Quincy Decr. 23 1808
I thank you for all the fine Speeches you send me and especially for that of Mr Loyd and the letter of the 14th. inclosed with it. The Speech is a chaste, neat composition, very Sensible, candid, frank and manly. I conclude with him “remove the Embargo, authorize the Merchants to arm their Vessels, put the Nation in a State of defence and assert your well established and indisputable Rights or perish in the attempt.” I admire his candor, in declaring “it would be preferable to have war with France, rather than with G.B. though I think it unnecessary and perhaps imprudent to declare any Opinion either Way. If we assert our indisputable right and arm our Merchant-men it will soon be left to France and England to determine which of them shall declare war against us. We are not as yet obliged to declare war against both or either; perhaps we never shall be; we may make a maritime war as large as may be necessary without any declaration. I wish your modesty would have permitted you to send me your own speech, which I have read with pleasure. It deserves as handsome a dress as any of them, which our Boston papers have not given it. It would be strange if I did not approve the policy of 1798. I hope you will adopt some variations in the details and particularly I hope you will not teaze the President to appoint a Commander in Chief of the army whose transcendent popularity can blast the most deliberate and judicious decisions of the President and defeat the authority given him by the Constitution. 2d. I hope you will agree to no eight per cent loan. 3d. I am sorry you have already imitated and exceeded the policy of 1798 in raising so large an army. 4 I see no use of the 100,000 select Militia. A million of Cavalry could not save one ship at sea from the most contemptible pirate. The resources of the Country ought, at present to be appropriated to the Sea. Our Massachusetts legislature and our Dedham and Topsfield Caucusses have adopted and hazarded some assertions that I regret because I think they cannot be supported; but I am fully convinced that the Embargo must be removed. It will be extremely difficult if not absolutely impossible to carry it into Execution. Insurrections, Rebellions and divisions of the union will not be encouraged <
too> so easily, in New England as they twice were in Pennsylvania, but to carry such laws into effect against the Universal Seat of a whole people would require armies & Navies sufficient to carry on a foreign war. The Nation must be brought to a conviction of the necessity of bearing taxes for their defence. It is astonishing to consider the tenacious hold with which prejudices and errors grapple whole Nations. Our American people have entertained for forty years an opinion of the vast & essential importance of their Commerce to the Commerce, manufactures, revenue and Naval power of other Nations, especially Great Britain. It has been the opinion the public opinion, not indeed the Universal opinion, but the general sense of all the States and all the Colonies. I have never believed that we could coerce or intimidate or bring to serious consideration the Government of G.B. by embargo’s or non-importations or non-intercourses; Yet I have consented to Embargo’s and non-importations, because the publick opinion, the national sense imperiously demanded them. In 1774 it was the almost unanimous opinion of Congress that we should obtain a complete Redress of all grievances by our non-importation agreement. Gentlemen from all the States produced their documents and calculations to demonstrate the vast amount of our Commerce with England and its close connection with every branch of their prosperity. I voted very cheerfully with them, though I expected no redress of grievances from their measures. I said one Evening to “the greatest Orator that ever spoke,” as Mr. Randolph calls him, I have agreed to all these petitions, addresses, letters, non-importation agreements &ca: but I consider them all to no other purpose but to unite our people; I expect no redress, but on the contrary increased resentment and double vengeance; we must fight. “By God,” said Patrick, “I am of your opinion.” I afterwards, shewed him a letter from Major Hawley to me, which he called broken hints of what he thought we ought to do, in which he said we must come to fighting. By God said Henry again, I am of that man’s mind; but I never knew another member of that Congress express a doubt of the efficacy of our measures, at the next meeting of Parliament. In 1793 or 4 Mr Madison carried in the house and sent up to the Senate Resolutions against the importation of various articles. The Senate was equally divided and I determined against them. I have been always sorry when any such measures have been proposed, because I knew they would produce nothing but anger. The Nation however has been like all other Nations; experience has been lost upon them and they must and will have such measures still. Fight we must at least and we shall be ill-advised I think, if we fight until we are compelled to it, and then only by Sea unless we are invaded. If the Embargo is lifted of what consequence will be the non-intercourse? Britain will obtain every thing she wants from us in the places with which we trade, say the Spanish dominions in America or Europe or Gottenburg or any other place. If the shackles continue on our Commerce they will produce an animosity and a rancour which will give much uneasiness to Mr. Jefferson’s successor and be very prejudicial to the public service, as well as ruinous to the morals interests and habits of obedience of the people. The Federal party will increase daily. That you will say will be a blessing, but it may be obtained at too dear a rate.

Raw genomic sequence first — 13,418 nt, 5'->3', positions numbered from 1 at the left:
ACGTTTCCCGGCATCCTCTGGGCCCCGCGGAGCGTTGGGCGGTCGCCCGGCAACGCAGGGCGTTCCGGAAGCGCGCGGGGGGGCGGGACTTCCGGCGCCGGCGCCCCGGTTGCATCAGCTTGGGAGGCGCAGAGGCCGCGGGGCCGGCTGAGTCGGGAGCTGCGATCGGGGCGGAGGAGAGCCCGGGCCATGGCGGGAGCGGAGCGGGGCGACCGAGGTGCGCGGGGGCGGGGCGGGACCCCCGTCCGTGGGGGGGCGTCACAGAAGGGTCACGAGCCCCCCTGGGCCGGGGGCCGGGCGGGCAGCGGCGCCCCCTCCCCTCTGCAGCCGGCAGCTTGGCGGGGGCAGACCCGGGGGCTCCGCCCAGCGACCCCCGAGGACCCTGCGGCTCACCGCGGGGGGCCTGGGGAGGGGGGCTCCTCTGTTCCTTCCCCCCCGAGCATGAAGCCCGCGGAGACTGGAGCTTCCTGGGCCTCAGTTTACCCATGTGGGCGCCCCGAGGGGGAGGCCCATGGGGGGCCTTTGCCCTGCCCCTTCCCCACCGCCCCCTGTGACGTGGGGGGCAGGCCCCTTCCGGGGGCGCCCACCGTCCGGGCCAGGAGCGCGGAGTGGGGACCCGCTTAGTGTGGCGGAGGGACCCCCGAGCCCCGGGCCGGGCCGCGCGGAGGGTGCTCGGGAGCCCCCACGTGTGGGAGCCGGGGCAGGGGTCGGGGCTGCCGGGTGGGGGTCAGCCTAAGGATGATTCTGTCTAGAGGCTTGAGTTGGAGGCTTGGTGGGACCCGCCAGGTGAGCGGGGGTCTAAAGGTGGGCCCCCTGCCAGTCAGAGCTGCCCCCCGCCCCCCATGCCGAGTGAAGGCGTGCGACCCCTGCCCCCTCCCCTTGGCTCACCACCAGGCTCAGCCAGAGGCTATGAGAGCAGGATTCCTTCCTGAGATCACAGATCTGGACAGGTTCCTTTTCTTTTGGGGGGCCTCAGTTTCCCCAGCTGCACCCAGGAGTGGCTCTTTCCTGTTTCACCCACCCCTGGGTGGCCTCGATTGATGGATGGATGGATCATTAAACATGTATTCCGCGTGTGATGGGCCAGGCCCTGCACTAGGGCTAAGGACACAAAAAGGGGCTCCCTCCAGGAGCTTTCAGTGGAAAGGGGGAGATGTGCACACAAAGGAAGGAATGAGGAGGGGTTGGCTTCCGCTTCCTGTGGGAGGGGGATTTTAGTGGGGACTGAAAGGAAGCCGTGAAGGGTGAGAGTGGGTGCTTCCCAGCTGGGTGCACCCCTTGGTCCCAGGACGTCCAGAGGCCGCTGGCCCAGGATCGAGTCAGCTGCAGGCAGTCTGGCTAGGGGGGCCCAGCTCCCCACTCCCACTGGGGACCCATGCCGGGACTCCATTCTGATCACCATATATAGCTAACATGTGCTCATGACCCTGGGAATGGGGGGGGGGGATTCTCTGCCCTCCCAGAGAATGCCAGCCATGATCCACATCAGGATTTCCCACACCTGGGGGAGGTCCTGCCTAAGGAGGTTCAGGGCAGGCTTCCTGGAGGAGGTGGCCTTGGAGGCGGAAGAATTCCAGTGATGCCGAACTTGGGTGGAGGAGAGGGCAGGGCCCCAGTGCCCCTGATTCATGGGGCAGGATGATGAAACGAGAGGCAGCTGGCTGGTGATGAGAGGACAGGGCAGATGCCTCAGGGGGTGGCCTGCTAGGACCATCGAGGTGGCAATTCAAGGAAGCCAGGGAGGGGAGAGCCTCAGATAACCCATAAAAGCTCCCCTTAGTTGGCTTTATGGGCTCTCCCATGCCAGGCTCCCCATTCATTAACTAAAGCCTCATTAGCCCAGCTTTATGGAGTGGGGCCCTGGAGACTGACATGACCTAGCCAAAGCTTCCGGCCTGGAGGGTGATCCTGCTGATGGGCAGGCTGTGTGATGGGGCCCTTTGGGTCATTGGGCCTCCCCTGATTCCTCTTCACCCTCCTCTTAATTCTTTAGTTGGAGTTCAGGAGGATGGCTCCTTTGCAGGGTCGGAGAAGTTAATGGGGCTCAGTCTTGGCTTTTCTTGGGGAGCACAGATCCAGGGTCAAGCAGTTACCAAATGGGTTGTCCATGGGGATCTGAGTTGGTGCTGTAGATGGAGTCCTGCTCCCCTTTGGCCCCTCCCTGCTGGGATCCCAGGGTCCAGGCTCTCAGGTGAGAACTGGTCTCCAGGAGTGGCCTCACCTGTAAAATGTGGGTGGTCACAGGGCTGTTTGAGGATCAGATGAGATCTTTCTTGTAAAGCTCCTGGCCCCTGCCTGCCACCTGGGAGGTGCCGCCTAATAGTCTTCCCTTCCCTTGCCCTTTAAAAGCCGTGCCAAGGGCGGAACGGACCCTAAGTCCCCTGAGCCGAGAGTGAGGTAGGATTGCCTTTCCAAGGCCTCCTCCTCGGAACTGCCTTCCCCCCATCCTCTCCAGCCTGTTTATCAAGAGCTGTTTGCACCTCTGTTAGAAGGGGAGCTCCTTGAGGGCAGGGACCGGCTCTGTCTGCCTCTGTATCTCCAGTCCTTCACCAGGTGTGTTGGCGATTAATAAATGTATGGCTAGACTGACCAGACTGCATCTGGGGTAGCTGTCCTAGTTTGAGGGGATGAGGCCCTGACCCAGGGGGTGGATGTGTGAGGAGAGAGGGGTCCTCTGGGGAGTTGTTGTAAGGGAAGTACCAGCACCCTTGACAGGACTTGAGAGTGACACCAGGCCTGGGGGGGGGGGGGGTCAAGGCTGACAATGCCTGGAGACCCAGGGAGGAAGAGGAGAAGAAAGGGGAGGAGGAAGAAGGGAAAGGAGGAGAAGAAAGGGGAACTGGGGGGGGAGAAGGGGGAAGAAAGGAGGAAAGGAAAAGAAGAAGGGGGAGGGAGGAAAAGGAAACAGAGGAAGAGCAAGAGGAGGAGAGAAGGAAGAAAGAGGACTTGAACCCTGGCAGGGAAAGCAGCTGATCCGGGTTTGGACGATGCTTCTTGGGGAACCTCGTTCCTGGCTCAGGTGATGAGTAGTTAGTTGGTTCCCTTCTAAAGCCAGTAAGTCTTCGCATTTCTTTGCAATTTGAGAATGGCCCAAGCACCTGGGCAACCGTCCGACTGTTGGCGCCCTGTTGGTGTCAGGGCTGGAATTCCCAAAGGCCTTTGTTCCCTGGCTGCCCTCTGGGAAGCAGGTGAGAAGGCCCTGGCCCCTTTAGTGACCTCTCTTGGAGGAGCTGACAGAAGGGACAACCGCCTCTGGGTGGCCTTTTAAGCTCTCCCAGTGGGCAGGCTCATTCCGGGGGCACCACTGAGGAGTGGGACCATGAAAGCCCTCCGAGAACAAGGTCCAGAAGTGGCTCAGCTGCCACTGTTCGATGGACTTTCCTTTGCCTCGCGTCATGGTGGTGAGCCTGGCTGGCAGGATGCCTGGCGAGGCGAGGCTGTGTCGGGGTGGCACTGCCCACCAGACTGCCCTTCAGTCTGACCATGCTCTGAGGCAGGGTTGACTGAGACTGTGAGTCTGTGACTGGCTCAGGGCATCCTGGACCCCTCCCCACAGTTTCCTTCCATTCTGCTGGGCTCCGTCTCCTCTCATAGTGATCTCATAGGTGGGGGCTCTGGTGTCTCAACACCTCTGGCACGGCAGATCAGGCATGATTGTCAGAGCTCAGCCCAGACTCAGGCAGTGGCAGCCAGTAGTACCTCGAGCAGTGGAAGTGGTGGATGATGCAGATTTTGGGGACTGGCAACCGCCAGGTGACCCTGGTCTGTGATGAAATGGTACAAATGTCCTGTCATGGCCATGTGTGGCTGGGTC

I am sincerely Your’s.
MHi: Adams Family Papers, Letterbooks.